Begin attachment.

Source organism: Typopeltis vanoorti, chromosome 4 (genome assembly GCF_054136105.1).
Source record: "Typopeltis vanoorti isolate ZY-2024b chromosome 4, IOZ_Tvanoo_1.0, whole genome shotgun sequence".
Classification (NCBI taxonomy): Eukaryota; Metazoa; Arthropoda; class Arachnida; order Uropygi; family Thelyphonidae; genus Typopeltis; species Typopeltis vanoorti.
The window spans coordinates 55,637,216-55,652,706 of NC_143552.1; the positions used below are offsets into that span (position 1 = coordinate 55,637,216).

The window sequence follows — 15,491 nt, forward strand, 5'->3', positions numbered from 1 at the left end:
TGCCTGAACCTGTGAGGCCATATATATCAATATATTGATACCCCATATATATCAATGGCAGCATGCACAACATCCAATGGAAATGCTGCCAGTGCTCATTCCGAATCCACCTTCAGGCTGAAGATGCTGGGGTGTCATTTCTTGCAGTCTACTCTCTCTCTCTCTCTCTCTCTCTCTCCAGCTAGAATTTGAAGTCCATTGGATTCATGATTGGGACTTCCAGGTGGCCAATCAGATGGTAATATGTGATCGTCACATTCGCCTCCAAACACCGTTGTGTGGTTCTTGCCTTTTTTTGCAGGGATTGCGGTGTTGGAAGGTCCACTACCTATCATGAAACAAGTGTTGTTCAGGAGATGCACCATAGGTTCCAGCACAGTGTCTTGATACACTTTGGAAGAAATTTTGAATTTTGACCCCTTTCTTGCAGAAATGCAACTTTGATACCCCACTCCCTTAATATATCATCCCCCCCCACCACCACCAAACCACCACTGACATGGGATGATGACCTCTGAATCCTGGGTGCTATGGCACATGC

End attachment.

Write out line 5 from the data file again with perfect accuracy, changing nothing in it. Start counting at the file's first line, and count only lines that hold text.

The window sequence follows — 15,491 nt, forward strand, 5'->3', positions numbered from 1 at the left end: